A New Direction

It’s been far too long since our last post, and we’re sorry for that. But we have some cool stuff to share that’ll hopefully make up for it, and explain our silence.

Since we started this project, we’ve been putting a lot of energy into choosing the art style for Rustclad. We’ve considered just about everything, and gone back and forth more than a few times. Rustclad is going to be a story-driven game, so the art style will be critical in helping to set the mood. Now that the story is really starting to come together (we’ll be sharing some of it soon!), we’re getting a clear sense of the atmosphere that we want to create.

But there are other factors that can impact a choice of art style. Realism is incredibly hard to achieve, and visuals that attempt to closely mimic reality can take an immense amount of time and effort to put together. And in the end, after all of that work, realistic art tends to age much faster than stylized art. This is because the bar for realism is rising each year, as large game studios release games that look ever more true to life.

From the beginning, we knew that we wanted a stylized look, both as an artistic preference and as a way to make the development process more manageable for our smaller team. But realism is hard to avoid, especially when working on a game as graphically adept as Rustclad. While realistic art is very hard to produce, a realistic art style is a tempting goal. A stylized look can be quite subjective, but realism is simple to evaluate. Does the art look more realistic now than it did before? If yes, then you’re on the right track. Over time, we found our art direction, despite our best intentions, drifting back towards realism.

So we forced ourselves to back up a bit and review what we wanted out of the art in our game. We wanted our art style to bring out the best qualities of our unique art process. We wanted it to help make our world and story feel unique. We wanted something playful and stylized, but not abstract. In short, our game doesn’t need to look realistic, but it does need to look fantastic.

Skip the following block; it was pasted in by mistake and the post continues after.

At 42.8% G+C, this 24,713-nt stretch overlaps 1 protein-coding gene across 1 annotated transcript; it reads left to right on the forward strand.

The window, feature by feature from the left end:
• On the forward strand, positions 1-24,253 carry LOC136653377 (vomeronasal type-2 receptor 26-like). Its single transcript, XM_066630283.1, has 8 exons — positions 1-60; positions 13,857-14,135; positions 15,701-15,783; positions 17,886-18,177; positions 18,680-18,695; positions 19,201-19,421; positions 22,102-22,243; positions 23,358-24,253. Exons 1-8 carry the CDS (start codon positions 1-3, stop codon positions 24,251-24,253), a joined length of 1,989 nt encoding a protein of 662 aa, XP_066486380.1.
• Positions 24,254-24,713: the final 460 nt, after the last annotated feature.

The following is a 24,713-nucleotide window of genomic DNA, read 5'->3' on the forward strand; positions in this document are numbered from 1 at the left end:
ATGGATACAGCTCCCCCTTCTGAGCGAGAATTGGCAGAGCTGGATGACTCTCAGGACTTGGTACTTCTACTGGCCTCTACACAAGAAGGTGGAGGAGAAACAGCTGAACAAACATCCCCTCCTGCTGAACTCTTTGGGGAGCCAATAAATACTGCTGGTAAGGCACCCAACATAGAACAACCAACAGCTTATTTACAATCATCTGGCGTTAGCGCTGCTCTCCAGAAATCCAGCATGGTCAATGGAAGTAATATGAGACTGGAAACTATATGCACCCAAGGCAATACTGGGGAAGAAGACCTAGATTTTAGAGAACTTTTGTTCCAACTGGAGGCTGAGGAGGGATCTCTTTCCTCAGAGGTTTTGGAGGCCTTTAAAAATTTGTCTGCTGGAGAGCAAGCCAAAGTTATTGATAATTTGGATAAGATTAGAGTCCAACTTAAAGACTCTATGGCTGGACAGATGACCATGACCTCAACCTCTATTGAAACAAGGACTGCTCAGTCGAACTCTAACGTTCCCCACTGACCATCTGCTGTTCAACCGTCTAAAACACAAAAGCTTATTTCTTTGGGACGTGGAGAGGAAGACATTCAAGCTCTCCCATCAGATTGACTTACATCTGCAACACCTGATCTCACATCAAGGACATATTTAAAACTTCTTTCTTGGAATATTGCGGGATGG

We spent hours poring over our rather copious collection of reference art, and found our eyes drawn to the bold color palettes of the masters of anime. And it was easy to draw parallels between the sweeping fields and fantastic woodlands of films like Nausicaa and Tales From Earthsea, and our own raw imaginings. So we livened up our colors, overcharged our lighting model, cooled down the background, and brought in a nice bold outline around everything to unify the scene. We still have a lot of adjustments to make, but we’re pretty excited about the new direction and wanted to share a few shots of our world. We hope you like it as much as we do!

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About skulltheatre

Video Game Professional
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3 Responses to A New Direction

  1. Ploute says:

    this is just a matter of personal taste, but I don’t really like those new shaders that give objects outlines. I loved the realistic aspect the earlier version of your engine had. It gave a whole lot of immersion combined with those high quality models you get from scanning, and that immersion is kind of inhibited by those outlines.

    • skulltheatre says:

      We spent a lot of time seriously considering both directions. Immersion was actually one of the reasons for the change. One of the challenges of using found and hand-built objects together in a game is consistency. It’s important for everything to ‘feel’ like it exists in the same world. Furthermore, our art is very modular and we wanted an art style that would bring everything together into a cohesive scene, which the outline effects do nicely. The realistic rendering made for some pretty screenshots, but the stylized rendering gives us a much greater potential for building an immersive world, especially when it’s animated. When we release some videos (which will hopefully be soon), I think you’ll appreciate what I mean.

      Most importantly though, we wanted a style that not only looked good, but fit with our story. We’ve been leaning in this direction for awhile and it was a hard transition, but after making the change we honestly haven’t looked back.

  2. Matthew Hoesterey says:

    I love it.

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